HARTFORD — Special Olympics Connecticut marked 25th Anniversary of their Law Enforcement Torch Run on Thursday evening by honoring a State Trooper killed in the line of duty earlier this year, further illustrating the strong bond between the organization’s great athletes and the men and women who protect our cities and towns. The annual Torch Run began Wednesday and will conclude Friday evening at the 2011 Summer Games Opening Ceremony at Southern Connecticut State University. The 540-mile run traverses through 100 communities, including the June 9 stop in Hartford for a rally on the north steps of the Capitol building. The rally in Hartford was particularly poignant. Officers accompanying the Flame of Hope ran through a rainstorm on their way to the Capitol to honor the memory of TFC Kenneth Hall—a 22-year veteran of the Connecticut State Police who was killed in the line of duty along Interstate 91 in September 2010.
Hall, a father of four, was a U.S. Marine Corps veteran with a distinguished career as a trooper—handling routine patrols, presidential visits and everything in between.
Athletes, however, knew Hall as someone who “was always around” for them, said state Rep. Christie Carpino, a longtime Special Olympics volunteer herself.
“Trooper Hall was a true guardian of the flame,” Carpino said.
Hall’s wife, Sheila, was at the Capitol, where volunteers and athletes recognized his dedication to Special Olympics Connecticut with an honor created specifically for him. Carpino also gave Hall’s wife a Connecticut flag that she had flown over the Capitol building earlier this year.
Earlier Thursday, Carpino spent time in her district talking to athletes at a Middletown rally and rooting for runners accompanying the torch.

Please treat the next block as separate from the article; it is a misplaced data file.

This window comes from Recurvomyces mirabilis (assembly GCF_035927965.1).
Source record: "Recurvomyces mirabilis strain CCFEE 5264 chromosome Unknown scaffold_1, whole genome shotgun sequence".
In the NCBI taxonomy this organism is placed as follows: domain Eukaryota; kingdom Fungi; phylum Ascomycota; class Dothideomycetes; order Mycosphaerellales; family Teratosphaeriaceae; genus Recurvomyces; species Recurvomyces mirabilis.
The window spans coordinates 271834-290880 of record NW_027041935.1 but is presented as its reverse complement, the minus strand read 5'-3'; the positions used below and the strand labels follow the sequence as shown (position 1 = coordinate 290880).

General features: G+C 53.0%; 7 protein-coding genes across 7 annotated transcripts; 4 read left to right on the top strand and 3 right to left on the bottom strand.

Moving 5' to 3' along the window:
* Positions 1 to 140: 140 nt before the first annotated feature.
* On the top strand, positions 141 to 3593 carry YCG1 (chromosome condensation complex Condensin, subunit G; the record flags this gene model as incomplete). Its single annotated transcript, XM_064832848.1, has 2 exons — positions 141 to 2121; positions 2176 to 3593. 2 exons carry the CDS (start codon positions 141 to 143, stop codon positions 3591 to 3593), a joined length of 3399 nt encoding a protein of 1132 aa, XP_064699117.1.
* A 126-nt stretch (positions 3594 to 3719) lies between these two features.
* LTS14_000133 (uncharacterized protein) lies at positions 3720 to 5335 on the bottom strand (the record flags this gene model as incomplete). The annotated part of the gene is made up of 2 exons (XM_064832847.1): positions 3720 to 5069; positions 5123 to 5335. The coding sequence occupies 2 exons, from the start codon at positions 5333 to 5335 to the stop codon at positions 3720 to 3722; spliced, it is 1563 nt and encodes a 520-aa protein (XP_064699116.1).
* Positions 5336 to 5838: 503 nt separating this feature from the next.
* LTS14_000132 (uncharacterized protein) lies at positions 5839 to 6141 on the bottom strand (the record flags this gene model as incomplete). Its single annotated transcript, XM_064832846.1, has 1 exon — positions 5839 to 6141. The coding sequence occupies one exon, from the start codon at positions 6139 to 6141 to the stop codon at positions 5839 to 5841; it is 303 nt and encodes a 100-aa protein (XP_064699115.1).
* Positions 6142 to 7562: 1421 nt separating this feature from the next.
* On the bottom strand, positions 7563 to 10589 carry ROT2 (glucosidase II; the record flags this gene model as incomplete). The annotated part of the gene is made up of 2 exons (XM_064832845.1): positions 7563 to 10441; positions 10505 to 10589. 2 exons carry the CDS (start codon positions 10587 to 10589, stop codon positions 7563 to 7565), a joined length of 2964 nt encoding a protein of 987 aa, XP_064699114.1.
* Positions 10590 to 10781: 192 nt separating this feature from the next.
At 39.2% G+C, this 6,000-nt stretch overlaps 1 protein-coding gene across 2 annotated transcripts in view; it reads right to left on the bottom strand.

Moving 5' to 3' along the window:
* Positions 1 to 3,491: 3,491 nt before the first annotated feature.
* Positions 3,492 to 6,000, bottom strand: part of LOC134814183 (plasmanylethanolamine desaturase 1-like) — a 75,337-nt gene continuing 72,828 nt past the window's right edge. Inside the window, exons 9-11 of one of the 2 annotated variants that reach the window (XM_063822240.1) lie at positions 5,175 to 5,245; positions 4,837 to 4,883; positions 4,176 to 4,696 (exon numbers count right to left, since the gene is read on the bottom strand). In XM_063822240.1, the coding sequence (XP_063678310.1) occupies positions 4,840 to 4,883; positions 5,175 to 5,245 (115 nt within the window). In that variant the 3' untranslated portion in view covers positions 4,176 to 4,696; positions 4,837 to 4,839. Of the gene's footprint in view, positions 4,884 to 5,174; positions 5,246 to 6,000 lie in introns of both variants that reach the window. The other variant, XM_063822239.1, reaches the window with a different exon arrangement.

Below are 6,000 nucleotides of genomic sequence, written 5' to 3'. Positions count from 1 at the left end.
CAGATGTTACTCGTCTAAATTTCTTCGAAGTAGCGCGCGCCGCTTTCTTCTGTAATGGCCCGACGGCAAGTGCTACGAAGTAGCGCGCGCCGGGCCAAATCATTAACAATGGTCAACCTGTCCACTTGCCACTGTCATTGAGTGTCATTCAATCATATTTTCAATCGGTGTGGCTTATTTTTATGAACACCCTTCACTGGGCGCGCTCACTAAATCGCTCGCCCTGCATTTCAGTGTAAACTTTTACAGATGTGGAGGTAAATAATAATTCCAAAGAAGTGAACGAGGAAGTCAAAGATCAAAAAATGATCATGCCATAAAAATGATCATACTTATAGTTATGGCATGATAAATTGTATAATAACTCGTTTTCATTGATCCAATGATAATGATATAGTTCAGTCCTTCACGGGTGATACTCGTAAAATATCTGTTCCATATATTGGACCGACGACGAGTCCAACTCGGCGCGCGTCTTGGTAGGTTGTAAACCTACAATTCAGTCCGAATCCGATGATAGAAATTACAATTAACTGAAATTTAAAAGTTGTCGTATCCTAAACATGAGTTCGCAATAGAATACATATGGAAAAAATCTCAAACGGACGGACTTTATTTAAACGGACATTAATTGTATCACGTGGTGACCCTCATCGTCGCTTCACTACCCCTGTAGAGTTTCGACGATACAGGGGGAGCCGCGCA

Special Olympics Connecticut staffers and law enforcement officers worked with Carpino to put together the rally’s details—holding a recent meeting in the Legislative Office Building to discuss topics such as volunteer recruitment and parking at the Capitol.
Carpino, who represents Cromwell, Middletown and Portland, is a regular volunteer on a leg of the Torch Run. She supports the runners escorting the Flame of Hope as it winds through the communities in the 32nd General Assembly District.
More than 1,500 law enforcement personnel and athletes are expected to participate. The officers represent local, state, federal departments, agencies and correctional facilities. Last year, the Law Enforcement Torch Run Program raised $518,000—all of which benefits programs and services for Connecticut athletes. They aim to raise $550,000 this year.
Pictured (left to right): Special Olympics Connecticut president Beau Doherty, state Rep. Christie Carpino, Sheila Hall, Connecticut State Police Lt. J. Paul Vance.